Honoring Our Heritage, Nurturing Our Mental Health: A Black History Month Reflection
By Jessica Orenstein As a young Black woman, this Black History Month feels particularly poignant. It’s a time when we celebrate the richness of our ...
In the years before her son’s death, Michelle Reed took on a caregiver role. The two had always been close, but their relationship changed as his mental health worsened. Sometimes, he refused to see her, including when she dropped off groceries at his apartment. Once, she returned later only to see he’d left them on the ground to spoil. When this happened again, she asked his roommate to help ensure the groceries were put away.
Dajon, her son, had started experiencing mental health issues in his teens. He was diagnosed with schizophrenia and a co-occurring substance use disorder at 18. Less than a year after being discharged from a psychiatric facility, he died. He was 24.
The circumstances of his death remain unclear. Dajon was struck and killed by a train at approximately 4:30 in the morning in his hometown of Fresno, California. “For months, I thought Dajon [died by suicide],” Reed says. “I went into a deep depression.”
Dajon was drinking that night, so investigators suspect it was an accident. Reed has considered all possibilities, including foul play. The lack of closure only compounded her grief. But Reed is firm on one thing: “If he’d been kept in the hospital, Dajon wouldn’t have been out that night.”
He would, perhaps, still be alive.
Dajon spent the final years of his life cycling in and out of mental health treatment facilities. Over time, he stopped taking his medication. He was admitted to a psychiatric facility under a Lanterman-Petris-Short (LPS) Act conservatorship in July 2018.
His psychiatrist recommended a one-year hold. Two months later, a judge discharged Dajon.
The judge stated that he “presented well in court.” Dajon told the judge he planned to live in a homeless shelter. This was all it took to convince the judge that he would be able to care for himself outside of the facility.
“The judge didn’t coordinate with me to help care for him,” Reed says. “Nothing. Just let him out.”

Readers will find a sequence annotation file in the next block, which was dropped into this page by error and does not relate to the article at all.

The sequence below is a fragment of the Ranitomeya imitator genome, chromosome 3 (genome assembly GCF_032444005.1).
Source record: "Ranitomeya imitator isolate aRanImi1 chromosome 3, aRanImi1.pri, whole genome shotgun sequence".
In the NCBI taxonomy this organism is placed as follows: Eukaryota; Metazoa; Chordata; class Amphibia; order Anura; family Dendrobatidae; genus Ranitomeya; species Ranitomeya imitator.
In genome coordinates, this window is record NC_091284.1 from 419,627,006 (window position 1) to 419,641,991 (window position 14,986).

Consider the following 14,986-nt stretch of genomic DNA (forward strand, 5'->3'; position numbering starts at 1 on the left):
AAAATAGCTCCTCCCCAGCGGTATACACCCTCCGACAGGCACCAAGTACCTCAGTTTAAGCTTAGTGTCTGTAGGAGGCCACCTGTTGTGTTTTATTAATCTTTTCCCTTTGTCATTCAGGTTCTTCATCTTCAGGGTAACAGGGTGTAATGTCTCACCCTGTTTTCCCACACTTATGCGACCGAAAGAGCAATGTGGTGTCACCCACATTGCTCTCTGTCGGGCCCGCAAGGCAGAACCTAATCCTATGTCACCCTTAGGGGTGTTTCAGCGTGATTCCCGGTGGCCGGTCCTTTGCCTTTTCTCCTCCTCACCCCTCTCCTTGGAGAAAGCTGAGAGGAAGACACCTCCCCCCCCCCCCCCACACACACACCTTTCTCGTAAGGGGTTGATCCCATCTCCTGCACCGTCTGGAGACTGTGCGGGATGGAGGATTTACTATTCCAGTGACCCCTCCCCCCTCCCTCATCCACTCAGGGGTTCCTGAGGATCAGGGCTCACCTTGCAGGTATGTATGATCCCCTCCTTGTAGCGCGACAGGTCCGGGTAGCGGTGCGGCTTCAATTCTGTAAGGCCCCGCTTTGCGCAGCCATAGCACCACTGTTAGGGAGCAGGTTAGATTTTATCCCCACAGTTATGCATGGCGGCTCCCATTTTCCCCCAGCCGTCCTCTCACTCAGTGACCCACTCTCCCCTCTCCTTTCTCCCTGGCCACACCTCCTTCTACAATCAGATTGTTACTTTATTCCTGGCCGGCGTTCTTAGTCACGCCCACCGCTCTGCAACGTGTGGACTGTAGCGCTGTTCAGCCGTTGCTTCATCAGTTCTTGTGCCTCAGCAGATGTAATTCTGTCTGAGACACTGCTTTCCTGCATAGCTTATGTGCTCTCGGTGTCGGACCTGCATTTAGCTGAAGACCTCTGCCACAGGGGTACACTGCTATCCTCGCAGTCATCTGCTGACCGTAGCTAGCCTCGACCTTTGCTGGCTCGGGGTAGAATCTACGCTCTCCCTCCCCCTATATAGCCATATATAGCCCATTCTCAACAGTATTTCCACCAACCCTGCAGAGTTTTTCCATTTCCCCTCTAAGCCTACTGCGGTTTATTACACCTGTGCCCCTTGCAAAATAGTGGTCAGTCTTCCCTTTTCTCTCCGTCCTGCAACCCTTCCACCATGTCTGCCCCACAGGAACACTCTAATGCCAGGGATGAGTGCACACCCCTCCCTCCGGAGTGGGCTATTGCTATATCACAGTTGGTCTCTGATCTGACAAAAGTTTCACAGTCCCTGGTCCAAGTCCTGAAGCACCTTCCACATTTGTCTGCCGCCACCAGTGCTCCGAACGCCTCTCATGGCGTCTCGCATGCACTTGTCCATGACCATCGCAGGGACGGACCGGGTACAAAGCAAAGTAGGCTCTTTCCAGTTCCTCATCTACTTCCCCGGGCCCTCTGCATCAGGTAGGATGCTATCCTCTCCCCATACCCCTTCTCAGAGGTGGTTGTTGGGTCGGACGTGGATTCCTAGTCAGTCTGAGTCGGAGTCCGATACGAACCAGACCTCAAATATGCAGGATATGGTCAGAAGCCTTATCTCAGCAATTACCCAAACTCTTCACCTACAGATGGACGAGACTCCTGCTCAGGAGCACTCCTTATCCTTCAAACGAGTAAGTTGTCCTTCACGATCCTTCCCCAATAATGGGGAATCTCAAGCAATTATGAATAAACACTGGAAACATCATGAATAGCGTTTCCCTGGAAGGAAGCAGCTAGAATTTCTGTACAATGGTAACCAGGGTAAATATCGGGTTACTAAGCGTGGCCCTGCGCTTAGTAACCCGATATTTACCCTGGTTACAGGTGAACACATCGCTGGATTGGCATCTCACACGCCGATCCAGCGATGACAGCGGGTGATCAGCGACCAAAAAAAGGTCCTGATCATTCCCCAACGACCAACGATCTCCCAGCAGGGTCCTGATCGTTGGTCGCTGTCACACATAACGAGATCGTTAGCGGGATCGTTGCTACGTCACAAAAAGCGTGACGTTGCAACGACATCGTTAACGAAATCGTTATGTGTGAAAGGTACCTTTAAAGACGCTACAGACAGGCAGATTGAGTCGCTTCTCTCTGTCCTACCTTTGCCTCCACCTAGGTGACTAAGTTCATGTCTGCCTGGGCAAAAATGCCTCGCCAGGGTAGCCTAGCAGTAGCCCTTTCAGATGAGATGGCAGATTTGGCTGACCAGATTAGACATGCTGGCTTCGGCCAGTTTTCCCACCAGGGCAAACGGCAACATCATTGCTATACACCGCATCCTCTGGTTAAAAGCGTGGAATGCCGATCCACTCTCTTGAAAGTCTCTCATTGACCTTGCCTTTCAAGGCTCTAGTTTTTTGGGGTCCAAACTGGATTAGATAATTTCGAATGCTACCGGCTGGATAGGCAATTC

She had advocated for her son to stay in the facility, which further strained their relationship.
“The last time he went, he hated me for it,” she says. “He said I put him there on purpose, and he was yelling and screaming. I knew it was because he wasn’t in his right mind, but he was very upset with me. The psychiatrists understood he needed help. The problem is the system. No one knows what anyone else is doing.”
Reed is well-acquainted with the challenges of bureaucracy; she is a licensed mental health clinician and encounters those same barriers with her clients. Even so, that did not lessen the frustration she felt that day in the courtroom. In the following months, she continued trying to navigate the systems that were allegedly designed to help him.
One memorable encounter took place at the social security office. Dajon received disability income for his mental health condition, but Reed was the designated recipient for those checks. Dajon was able to have her removed at the discretion of a general practitioner who did not know his mental health history. Soon, he had access to his own money.
“I told the woman at the social security office, ‘He’s going to take the money, and he’s going to use drugs, and then he’s going to be out on the streets. He’s not well,'” Reed recalls. “And she said, ‘Well, if it gets to that point, we’ll have to figure out what to do.’ Really? You’re not going to have to figure out anything. I am. He’s my son—you’re going to sleep just fine at night, I’m not. There’s a chance he may not live.”
Reed spent the months following Dajon’s discharge “constantly on high alert.” One time, he was convinced a famous actress wanted him to be in a movie with her and talked about taking a train to Los Angeles—200 miles away. Because he had the money, it was a real threat; but if he went there, Reed would lose any remaining ability to take care of him.
Taking care of Dajon ultimately involved getting him his own apartment, so that he would at least have a roof over his head. She didn’t want him to live on his own, but she also didn’t want him to engage in substance use around her two younger children. After he moved out, she continued to provide almost daily assistance, like cooking and cleaning.
“I was tired, and I was frustrated,” Reed said. “The whole thing was a living nightmare, from the time he got sick to the time he passed away, because I couldn’t get the support I needed.”